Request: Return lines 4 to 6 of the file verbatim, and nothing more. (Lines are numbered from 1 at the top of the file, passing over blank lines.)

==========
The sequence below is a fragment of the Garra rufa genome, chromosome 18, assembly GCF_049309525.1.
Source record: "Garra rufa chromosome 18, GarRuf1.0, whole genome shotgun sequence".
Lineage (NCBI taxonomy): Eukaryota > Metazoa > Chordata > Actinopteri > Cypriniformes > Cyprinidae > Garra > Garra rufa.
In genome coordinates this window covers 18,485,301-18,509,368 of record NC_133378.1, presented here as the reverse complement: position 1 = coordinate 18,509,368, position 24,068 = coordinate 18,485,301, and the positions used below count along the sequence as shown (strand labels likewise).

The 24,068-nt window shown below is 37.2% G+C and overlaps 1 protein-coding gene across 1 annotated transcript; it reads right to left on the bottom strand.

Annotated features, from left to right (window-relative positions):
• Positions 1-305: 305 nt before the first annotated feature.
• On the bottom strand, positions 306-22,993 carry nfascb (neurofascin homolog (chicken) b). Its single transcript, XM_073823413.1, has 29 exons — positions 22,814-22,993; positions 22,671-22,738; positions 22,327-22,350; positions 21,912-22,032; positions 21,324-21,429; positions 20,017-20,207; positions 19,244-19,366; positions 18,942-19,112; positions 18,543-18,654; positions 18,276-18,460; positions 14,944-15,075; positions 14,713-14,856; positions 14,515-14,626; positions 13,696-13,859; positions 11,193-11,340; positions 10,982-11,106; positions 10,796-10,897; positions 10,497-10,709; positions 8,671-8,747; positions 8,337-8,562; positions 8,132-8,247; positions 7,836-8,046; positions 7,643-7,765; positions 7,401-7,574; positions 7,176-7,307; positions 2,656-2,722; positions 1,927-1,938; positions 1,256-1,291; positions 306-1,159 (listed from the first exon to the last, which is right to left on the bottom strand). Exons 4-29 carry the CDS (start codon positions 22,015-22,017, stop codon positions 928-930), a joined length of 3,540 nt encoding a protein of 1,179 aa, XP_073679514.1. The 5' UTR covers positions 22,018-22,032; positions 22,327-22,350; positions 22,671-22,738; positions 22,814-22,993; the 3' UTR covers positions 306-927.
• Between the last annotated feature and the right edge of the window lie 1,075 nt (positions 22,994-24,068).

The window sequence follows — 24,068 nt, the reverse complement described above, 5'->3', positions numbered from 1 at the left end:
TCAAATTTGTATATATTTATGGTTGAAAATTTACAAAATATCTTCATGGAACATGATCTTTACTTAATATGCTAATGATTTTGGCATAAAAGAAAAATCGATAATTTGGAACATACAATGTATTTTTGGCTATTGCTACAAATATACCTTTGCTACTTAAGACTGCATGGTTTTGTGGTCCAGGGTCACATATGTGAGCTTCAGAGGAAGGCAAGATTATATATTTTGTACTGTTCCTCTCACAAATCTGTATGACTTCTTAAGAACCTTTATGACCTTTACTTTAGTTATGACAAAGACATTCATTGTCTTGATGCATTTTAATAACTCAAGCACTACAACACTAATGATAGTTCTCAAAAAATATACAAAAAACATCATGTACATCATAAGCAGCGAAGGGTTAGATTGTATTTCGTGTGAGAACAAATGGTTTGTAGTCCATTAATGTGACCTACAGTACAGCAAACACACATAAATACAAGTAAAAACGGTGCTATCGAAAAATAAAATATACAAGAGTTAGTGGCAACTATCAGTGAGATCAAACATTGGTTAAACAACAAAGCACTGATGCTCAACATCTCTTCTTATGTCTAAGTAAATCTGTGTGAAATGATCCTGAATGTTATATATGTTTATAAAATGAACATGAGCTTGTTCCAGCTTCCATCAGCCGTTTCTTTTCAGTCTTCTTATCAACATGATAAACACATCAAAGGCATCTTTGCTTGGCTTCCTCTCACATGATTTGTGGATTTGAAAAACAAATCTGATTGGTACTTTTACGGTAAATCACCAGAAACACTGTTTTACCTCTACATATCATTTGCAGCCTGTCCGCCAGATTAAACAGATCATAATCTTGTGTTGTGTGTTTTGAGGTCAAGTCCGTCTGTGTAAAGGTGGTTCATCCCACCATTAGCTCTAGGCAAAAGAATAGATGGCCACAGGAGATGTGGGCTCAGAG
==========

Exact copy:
In genome coordinates this window covers 18,485,301-18,509,368 of record NC_133378.1, presented here as the reverse complement: position 1 = coordinate 18,509,368, position 24,068 = coordinate 18,485,301, and the positions used below count along the sequence as shown (strand labels likewise).

The 24,068-nt window shown below is 37.2% G+C and overlaps 1 protein-coding gene across 1 annotated transcript; it reads right to left on the bottom strand.

Annotated features, from left to right (window-relative positions):